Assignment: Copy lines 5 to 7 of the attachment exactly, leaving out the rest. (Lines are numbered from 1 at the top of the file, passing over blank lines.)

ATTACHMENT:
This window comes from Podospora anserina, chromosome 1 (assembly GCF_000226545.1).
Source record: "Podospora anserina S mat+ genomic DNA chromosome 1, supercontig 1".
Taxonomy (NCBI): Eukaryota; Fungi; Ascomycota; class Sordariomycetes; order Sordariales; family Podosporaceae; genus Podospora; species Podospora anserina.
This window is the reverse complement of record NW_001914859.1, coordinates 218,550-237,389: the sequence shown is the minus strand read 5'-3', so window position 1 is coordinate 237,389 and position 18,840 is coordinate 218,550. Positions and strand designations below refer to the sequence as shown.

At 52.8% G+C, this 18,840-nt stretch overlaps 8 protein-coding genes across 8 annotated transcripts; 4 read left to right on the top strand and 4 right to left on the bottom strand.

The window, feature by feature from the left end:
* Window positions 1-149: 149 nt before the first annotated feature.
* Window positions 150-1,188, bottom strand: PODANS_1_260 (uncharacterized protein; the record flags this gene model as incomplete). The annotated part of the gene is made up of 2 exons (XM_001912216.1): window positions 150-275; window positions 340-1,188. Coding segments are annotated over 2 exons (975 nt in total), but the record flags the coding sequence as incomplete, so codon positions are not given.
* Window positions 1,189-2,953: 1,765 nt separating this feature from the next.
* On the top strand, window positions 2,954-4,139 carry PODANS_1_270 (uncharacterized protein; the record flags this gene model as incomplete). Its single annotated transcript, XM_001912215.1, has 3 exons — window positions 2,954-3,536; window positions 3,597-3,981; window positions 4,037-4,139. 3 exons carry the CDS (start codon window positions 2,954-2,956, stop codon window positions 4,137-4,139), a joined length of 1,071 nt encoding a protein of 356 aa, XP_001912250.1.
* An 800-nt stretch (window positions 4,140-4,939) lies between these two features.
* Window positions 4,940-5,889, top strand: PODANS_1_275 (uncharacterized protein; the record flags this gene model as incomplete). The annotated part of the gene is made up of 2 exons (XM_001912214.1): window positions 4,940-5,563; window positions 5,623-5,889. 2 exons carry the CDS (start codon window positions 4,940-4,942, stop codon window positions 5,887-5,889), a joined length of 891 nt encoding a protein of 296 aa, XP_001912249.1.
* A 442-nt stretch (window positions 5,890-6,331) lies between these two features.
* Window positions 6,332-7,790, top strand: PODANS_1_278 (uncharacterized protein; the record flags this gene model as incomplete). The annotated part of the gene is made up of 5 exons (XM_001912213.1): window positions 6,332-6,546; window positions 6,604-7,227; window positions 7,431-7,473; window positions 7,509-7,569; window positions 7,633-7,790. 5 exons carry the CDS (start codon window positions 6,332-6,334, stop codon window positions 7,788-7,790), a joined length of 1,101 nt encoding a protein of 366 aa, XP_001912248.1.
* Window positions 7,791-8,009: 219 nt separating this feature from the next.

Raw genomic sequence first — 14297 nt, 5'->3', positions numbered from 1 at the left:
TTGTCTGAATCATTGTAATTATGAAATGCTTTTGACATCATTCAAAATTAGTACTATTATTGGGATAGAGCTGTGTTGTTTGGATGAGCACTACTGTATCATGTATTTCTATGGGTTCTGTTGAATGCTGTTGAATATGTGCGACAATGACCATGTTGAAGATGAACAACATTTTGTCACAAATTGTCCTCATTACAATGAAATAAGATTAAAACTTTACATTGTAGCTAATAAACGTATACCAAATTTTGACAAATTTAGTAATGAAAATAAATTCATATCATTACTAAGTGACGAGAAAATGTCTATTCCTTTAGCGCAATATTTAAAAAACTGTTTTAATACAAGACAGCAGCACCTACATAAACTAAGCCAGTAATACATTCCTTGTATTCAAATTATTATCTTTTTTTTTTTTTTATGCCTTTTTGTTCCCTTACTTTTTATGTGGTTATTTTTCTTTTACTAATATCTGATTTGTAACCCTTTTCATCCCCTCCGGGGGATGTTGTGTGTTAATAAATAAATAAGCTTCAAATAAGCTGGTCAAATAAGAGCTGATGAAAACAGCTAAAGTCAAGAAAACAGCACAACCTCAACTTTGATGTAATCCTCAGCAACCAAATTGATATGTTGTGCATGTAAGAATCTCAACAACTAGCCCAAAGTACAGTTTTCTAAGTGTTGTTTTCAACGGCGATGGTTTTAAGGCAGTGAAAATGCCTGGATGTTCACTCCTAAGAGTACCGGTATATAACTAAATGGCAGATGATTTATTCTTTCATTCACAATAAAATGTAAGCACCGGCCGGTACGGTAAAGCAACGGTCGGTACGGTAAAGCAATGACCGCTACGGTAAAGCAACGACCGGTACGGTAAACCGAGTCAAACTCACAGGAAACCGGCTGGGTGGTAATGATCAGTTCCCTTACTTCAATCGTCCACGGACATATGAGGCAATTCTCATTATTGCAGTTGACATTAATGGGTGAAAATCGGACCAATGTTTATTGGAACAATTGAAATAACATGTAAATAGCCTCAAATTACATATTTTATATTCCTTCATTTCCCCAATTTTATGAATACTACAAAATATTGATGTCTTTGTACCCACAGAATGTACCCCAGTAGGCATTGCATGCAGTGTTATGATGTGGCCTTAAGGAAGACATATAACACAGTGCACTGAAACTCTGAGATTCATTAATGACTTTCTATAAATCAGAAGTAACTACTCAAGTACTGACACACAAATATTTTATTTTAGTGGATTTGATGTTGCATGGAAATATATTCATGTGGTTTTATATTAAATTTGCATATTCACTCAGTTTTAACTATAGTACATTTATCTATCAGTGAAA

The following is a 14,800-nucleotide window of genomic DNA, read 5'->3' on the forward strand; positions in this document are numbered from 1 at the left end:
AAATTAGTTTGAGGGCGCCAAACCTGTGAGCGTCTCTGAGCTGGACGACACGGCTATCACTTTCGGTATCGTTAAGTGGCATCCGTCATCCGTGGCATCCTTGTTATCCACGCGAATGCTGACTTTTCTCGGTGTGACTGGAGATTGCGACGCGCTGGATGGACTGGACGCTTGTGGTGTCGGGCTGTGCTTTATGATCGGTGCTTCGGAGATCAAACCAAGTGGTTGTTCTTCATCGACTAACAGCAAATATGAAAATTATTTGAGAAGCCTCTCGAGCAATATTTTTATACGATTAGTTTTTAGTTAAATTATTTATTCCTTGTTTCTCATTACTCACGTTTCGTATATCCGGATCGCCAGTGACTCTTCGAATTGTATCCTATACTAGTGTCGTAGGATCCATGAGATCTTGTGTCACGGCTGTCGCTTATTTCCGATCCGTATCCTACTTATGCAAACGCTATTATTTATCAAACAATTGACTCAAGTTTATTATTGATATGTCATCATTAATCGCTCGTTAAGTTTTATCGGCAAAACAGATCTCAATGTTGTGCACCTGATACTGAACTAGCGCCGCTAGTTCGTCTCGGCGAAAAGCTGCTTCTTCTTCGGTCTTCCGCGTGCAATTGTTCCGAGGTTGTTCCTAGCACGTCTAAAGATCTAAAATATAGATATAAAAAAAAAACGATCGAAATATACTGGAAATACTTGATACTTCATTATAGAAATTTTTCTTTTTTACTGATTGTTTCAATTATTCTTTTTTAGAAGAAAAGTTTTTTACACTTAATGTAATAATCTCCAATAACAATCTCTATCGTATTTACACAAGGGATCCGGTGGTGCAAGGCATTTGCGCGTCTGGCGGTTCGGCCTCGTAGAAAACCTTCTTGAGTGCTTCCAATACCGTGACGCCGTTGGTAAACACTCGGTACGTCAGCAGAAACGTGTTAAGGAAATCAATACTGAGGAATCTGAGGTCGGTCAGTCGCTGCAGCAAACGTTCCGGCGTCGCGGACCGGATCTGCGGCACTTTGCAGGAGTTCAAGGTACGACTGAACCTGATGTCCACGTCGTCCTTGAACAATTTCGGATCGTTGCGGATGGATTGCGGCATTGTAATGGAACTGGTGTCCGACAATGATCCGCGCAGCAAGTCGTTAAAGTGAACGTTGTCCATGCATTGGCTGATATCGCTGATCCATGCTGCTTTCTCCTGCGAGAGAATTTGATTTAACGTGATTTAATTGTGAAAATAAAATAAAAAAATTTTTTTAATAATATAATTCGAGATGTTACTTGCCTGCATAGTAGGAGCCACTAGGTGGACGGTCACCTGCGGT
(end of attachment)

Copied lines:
At 52.8% G+C, this 18,840-nt stretch overlaps 8 protein-coding genes across 8 annotated transcripts; 4 read left to right on the top strand and 4 right to left on the bottom strand.

The window, feature by feature from the left end:
* Window positions 1-149: 149 nt before the first annotated feature.